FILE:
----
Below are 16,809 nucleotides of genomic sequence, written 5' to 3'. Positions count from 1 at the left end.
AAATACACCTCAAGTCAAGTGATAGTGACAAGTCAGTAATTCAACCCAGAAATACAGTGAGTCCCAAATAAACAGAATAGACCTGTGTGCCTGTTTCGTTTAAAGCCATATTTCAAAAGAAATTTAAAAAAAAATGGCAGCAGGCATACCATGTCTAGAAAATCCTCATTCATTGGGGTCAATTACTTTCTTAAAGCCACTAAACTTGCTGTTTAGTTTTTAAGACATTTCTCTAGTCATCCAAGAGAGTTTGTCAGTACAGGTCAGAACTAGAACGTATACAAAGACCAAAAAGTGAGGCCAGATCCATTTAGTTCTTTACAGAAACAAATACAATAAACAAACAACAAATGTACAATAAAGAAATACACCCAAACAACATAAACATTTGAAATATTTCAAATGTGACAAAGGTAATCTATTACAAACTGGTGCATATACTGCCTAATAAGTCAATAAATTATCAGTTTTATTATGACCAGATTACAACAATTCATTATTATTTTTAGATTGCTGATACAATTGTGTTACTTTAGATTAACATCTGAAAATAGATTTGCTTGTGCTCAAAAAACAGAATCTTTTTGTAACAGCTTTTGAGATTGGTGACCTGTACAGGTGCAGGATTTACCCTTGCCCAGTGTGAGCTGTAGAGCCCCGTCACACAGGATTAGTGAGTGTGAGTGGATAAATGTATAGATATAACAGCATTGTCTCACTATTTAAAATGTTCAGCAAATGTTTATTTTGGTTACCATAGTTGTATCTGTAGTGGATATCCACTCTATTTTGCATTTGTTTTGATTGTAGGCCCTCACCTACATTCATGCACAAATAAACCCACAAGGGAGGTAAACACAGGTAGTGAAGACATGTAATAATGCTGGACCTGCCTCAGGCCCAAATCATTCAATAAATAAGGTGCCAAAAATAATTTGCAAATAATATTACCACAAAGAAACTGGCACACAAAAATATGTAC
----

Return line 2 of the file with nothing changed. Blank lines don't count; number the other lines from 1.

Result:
AAATACACCTCAAGTCAAGTGATAGTGACAAGTCAGTAATTCAACCCAGAAATACAGTGAGTCCCAAATAAACAGAATAGACCTGTGTGCCTGTTTCGTTTAAAGCCATATTTCAAAAGAAATTTAAAAAAAAATGGCAGCAGGCATACCATGTCTAGAAAATCCTCATTCATTGGGGTCAATTACTTTCTTAAAGCCACTAAACTTGCTGTTTAGTTTTTAAGACATTTCTCTAGTCATCCAAGAGAGTTTGTCAGTACAGGTCAGAACTAGAACGTATACAAAGACCAAAAAGTGAGGCCAGATCCATTTAGTTCTTTACAGAAACAAATACAATAAACAAACAACAAATGTACAATAAAGAAATACACCCAAACAACATAAACATTTGAAATATTTCAAATGTGACAAAGGTAATCTATTACAAACTGGTGCATATACTGCCTAATAAGTCAATAAATTATCAGTTTTATTATGACCAGATTACAACAATTCATTATTATTTTTAGATTGCTGATACAATTGTGTTACTTTAGATTAACATCTGAAAATAGATTTGCTTGTGCTCAAAAAACAGAATCTTTTTGTAACAGCTTTTGAGATTGGTGACCTGTACAGGTGCAGGATTTACCCTTGCCCAGTGTGAGCTGTAGAGCCCCGTCACACAGGATTAGTGAGTGTGAGTGGATAAATGTATAGATATAACAGCATTGTCTCACTATTTAAAATGTTCAGCAAATGTTTATTTTGGTTACCATAGTTGTATCTGTAGTGGATATCCACTCTATTTTGCATTTGTTTTGATTGTAGGCCCTCACCTACATTCATGCACAAATAAACCCACAAGGGAGGTAAACACAGGTAGTGAAGACATGTAATAATGCTGGACCTGCCTCAGGCCCAAATCATTCAATAAATAAGGTGCCAAAAATAATTTGCAAATAATATTACCACAAAGAAACTGGCACACAAAAATATGTAC